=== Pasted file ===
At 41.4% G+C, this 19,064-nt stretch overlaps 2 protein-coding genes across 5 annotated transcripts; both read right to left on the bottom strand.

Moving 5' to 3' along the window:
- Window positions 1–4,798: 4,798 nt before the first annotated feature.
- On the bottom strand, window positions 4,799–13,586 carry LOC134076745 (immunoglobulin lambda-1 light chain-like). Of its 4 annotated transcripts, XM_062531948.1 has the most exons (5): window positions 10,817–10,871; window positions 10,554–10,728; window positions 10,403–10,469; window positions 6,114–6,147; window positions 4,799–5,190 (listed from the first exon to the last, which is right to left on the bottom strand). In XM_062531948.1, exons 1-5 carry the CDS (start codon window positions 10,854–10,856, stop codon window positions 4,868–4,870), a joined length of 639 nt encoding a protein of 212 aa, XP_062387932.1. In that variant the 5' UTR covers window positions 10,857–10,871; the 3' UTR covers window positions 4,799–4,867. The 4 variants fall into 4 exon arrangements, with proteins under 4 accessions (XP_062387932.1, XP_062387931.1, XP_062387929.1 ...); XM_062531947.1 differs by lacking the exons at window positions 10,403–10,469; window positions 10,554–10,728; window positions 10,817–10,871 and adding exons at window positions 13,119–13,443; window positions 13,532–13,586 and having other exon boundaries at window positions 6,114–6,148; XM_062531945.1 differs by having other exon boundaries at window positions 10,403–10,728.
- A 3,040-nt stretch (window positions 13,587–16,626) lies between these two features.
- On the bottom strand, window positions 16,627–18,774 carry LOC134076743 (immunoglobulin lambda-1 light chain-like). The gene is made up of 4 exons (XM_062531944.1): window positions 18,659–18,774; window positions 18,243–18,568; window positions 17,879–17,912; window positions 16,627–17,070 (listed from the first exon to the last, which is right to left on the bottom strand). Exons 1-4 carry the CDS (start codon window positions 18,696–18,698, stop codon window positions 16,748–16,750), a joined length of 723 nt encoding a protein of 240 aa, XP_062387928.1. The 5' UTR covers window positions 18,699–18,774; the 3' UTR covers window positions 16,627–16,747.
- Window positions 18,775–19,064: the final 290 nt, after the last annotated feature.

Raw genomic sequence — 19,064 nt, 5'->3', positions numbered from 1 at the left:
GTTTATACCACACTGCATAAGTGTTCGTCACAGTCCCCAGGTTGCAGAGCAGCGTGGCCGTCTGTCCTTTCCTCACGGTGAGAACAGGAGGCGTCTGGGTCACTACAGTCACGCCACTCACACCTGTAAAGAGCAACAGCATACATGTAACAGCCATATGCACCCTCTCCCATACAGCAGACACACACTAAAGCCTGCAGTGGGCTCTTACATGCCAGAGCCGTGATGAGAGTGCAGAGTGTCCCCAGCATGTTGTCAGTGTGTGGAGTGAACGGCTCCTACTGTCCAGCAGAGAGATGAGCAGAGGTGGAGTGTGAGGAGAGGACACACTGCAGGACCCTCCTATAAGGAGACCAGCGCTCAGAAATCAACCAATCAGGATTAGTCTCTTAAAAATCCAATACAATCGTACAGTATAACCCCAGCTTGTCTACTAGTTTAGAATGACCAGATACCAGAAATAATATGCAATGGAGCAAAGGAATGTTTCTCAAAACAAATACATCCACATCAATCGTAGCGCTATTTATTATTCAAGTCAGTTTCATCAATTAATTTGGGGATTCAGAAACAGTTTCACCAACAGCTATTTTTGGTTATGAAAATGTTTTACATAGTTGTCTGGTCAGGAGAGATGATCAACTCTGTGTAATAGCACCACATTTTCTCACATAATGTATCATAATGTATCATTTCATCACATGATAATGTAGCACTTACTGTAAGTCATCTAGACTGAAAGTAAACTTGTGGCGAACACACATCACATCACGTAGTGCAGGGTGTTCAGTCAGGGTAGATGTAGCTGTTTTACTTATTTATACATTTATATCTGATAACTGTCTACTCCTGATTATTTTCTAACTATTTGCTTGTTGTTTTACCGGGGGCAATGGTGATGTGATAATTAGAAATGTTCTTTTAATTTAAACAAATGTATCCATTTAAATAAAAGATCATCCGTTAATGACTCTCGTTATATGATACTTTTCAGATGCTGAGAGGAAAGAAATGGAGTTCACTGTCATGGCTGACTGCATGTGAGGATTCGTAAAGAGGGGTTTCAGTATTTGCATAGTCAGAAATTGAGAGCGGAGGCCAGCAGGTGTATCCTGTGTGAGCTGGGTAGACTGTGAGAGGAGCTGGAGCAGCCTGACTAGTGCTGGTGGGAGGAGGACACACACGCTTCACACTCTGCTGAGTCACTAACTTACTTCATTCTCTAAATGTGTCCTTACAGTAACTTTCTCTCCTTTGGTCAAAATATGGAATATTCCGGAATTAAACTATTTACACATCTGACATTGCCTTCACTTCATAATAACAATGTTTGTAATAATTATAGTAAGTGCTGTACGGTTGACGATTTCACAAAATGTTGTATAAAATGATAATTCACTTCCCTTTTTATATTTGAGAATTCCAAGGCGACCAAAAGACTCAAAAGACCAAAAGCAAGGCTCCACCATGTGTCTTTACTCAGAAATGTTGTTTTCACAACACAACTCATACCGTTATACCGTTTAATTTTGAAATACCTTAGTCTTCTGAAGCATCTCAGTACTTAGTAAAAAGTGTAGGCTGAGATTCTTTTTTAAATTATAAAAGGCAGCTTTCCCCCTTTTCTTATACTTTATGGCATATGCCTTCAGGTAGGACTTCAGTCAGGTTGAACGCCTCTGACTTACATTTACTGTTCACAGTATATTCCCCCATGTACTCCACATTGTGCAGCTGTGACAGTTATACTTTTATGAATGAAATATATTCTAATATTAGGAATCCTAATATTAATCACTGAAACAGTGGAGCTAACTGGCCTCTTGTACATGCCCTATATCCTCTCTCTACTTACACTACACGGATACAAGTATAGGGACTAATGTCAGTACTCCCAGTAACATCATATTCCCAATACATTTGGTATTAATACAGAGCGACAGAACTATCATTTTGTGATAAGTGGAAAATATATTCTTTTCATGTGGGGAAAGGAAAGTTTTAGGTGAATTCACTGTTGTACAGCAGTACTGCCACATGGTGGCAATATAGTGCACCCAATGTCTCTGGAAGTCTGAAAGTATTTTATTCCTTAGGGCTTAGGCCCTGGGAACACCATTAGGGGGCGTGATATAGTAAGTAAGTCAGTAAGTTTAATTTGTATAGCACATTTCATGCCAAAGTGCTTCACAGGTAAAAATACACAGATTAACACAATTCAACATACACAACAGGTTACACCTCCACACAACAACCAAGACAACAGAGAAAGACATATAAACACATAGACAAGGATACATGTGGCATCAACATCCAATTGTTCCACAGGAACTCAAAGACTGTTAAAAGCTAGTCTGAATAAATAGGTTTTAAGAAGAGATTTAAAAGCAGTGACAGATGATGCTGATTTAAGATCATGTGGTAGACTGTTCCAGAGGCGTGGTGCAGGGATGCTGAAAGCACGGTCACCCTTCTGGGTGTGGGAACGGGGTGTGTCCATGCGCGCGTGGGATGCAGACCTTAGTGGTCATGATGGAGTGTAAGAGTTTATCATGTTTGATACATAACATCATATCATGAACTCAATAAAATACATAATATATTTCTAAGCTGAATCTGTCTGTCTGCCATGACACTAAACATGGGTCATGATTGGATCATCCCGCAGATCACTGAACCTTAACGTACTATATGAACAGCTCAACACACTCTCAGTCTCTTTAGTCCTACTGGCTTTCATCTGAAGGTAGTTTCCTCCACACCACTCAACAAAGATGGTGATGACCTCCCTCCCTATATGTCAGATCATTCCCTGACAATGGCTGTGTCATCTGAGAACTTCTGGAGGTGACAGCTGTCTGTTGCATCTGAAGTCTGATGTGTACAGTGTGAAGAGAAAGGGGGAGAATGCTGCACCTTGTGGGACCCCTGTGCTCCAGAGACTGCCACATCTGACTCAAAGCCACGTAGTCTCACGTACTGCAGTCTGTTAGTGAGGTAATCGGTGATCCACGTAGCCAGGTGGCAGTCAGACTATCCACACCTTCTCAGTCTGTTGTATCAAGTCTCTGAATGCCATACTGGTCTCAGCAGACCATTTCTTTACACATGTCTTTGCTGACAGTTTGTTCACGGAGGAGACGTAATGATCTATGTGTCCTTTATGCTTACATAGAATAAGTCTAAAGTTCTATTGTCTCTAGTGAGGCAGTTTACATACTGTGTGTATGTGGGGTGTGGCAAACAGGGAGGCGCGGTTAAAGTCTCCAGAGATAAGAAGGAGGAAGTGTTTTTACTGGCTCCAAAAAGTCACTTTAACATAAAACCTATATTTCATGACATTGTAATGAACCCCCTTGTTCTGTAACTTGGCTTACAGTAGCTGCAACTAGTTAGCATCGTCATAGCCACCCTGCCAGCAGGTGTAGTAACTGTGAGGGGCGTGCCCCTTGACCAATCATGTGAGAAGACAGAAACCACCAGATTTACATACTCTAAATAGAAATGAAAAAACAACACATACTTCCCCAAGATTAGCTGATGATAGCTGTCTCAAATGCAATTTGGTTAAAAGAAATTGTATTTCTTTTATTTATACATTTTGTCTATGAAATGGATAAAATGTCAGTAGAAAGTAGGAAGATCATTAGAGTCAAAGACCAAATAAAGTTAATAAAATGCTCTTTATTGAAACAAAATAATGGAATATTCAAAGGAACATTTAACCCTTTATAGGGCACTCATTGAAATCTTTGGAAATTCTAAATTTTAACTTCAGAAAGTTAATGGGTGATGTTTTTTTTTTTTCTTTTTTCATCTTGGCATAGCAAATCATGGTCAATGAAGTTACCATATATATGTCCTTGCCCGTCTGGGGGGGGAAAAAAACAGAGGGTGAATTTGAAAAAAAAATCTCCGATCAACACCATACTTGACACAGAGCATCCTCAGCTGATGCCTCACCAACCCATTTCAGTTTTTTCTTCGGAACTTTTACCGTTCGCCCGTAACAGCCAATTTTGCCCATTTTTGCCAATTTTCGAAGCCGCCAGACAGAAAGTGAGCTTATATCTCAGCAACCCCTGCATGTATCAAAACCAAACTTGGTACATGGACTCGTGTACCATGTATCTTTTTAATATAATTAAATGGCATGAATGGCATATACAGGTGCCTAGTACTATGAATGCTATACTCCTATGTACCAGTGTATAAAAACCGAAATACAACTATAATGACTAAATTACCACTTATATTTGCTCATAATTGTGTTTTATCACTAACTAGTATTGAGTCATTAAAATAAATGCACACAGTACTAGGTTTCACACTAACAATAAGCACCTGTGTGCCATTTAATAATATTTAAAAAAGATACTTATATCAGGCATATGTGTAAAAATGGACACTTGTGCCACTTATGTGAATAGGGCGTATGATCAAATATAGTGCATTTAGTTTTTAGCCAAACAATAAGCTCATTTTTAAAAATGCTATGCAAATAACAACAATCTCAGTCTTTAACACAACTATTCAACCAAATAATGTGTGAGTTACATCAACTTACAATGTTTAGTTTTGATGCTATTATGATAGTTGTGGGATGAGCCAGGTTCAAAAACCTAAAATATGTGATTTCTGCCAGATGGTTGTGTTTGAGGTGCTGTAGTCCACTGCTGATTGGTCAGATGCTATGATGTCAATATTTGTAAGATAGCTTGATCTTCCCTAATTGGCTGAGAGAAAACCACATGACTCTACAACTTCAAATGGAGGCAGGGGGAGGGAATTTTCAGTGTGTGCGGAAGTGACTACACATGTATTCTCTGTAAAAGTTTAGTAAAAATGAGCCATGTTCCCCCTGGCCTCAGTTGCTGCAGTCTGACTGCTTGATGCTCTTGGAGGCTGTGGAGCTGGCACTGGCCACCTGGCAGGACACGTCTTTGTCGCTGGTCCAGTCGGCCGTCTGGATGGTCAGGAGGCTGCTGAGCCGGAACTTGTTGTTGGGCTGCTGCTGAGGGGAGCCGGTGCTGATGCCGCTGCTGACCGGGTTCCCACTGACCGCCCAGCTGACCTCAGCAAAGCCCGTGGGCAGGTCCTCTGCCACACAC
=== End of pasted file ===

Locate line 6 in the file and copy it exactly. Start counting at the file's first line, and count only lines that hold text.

- On the bottom strand, window positions 16,627–18,774 carry LOC134076743 (immunoglobulin lambda-1 light chain-like). The gene is made up of 4 exons (XM_062531944.1): window positions 18,659–18,774; window positions 18,243–18,568; window positions 17,879–17,912; window positions 16,627–17,070 (listed from the first exon to the last, which is right to left on the bottom strand). Exons 1-4 carry the CDS (start codon window positions 18,696–18,698, stop codon window positions 16,748–16,750), a joined length of 723 nt encoding a protein of 240 aa, XP_062387928.1. The 5' UTR covers window positions 18,699–18,774; the 3' UTR covers window positions 16,627–16,747.